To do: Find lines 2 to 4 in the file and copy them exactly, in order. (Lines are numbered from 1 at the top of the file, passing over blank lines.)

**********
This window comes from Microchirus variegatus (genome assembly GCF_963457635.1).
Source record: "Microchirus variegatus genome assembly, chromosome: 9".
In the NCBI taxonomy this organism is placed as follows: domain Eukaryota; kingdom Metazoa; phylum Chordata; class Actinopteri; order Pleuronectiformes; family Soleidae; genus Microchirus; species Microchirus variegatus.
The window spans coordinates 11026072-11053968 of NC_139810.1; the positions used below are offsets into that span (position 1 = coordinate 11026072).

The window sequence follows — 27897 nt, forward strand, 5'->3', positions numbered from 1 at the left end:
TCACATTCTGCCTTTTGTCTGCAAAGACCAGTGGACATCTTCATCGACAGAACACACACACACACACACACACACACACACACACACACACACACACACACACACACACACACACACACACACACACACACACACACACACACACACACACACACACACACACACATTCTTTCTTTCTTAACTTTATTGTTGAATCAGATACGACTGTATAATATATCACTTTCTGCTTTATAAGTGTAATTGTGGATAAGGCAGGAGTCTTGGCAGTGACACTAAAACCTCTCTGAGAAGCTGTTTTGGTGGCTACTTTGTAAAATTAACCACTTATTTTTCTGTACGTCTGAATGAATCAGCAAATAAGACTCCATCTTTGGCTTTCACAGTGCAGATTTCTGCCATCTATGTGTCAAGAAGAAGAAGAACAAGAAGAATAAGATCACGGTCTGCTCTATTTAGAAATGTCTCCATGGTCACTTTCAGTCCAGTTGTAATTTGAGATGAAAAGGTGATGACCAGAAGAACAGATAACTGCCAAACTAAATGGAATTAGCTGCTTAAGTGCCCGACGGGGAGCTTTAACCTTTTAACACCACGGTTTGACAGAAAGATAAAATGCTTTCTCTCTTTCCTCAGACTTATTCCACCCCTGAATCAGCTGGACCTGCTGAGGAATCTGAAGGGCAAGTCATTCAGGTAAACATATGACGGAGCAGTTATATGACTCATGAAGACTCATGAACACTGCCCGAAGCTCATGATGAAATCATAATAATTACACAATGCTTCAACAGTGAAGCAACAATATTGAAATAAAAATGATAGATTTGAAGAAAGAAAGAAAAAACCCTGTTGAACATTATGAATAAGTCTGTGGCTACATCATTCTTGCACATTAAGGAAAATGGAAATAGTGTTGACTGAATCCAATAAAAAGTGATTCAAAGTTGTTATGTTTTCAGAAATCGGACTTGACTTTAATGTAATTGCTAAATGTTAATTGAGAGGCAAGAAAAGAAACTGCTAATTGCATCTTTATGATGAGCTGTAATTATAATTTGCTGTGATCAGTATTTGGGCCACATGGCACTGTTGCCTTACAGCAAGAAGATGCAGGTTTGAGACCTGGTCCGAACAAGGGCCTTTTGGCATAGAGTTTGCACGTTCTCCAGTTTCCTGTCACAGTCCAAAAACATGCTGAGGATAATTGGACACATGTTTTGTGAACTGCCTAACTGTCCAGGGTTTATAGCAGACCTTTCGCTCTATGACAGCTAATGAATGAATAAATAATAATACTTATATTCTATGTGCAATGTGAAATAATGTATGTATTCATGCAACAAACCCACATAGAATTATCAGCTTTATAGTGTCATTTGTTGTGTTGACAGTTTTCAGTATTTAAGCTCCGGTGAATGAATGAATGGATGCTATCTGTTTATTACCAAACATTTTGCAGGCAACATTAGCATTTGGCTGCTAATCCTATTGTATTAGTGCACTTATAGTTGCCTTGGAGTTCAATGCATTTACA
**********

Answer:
Source record: "Microchirus variegatus genome assembly, chromosome: 9".
In the NCBI taxonomy this organism is placed as follows: domain Eukaryota; kingdom Metazoa; phylum Chordata; class Actinopteri; order Pleuronectiformes; family Soleidae; genus Microchirus; species Microchirus variegatus.
The window spans coordinates 11026072-11053968 of NC_139810.1; the positions used below are offsets into that span (position 1 = coordinate 11026072).